Even in the flat races I could accelerate much easier out of the corners. Yes, my legs got heavy when the lactic acid built up, but until then I felt like my whole body was made out of super light styrofoam or something.

Therefore I want to lose weight, get back to a lean me, and then do whatever training I can do with whatever my schedule might be at the time. I started about 2 weeks ago, maintaining sub-1800 cal daily intake even over Thanksgiving. I found that I could get by with about 1450 cal a day, with three seemingly big meals a day. I was pretty proud of myself and I'd carefully eat a bit extra in the evening to make up the deficit.

Recently, when I recalculated my diet numbers using my new, lower weight, I got a much lower 1260 cal/day recommendation. That was a shock but I'll see if I can do it. I'm looking at 8 more weeks of loss, give or take, if I can manage things.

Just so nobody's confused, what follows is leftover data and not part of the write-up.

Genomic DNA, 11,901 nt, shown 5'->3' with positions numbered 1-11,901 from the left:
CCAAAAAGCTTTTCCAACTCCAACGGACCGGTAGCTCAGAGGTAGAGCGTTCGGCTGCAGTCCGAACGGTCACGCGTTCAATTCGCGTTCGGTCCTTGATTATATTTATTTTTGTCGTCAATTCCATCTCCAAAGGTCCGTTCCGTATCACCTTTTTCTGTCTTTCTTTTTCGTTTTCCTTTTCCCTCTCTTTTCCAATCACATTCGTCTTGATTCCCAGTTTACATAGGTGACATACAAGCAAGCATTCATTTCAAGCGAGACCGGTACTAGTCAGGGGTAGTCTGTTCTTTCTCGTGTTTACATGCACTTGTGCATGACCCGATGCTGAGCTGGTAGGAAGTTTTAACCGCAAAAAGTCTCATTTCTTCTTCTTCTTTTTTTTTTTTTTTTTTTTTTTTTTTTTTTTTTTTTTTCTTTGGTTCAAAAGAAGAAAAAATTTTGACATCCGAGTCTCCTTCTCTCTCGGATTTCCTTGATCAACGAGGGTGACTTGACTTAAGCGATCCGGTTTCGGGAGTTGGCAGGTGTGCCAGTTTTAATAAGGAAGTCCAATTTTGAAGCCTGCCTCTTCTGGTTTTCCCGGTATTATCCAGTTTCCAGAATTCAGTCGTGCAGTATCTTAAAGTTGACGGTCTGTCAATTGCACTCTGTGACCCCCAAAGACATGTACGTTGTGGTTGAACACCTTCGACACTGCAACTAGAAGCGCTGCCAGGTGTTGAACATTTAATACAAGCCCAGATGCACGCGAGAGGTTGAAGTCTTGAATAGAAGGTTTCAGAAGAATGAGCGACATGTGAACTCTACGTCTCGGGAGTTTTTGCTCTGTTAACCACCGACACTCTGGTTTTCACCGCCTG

So that's my violin story. You can get your world's smallest violin and play it a bit for me. I'll wait.


Okay, that's it.

In the meantime I still have those two clips to upload. I'll have event announcements. And I might even have some thoughts on the racing and tactics I observed over the last summer, with some tips and hints and such.

Tuesday, November 11, 2014

Fun - Trivia Monday

CyclingRevealed's Trivia Monday returns for this winter. It's the second week now but if you didn't take the first quiz you can still take it (I just did). Just don't peek. No Googling either.

(Picture is from the site and links to it)

It's all here.

As I've done the quizzes for a few years now I categorize the questions into four parts.
1. Stuff I don't know at all, generally before I started racing, i.e. 1983 or so.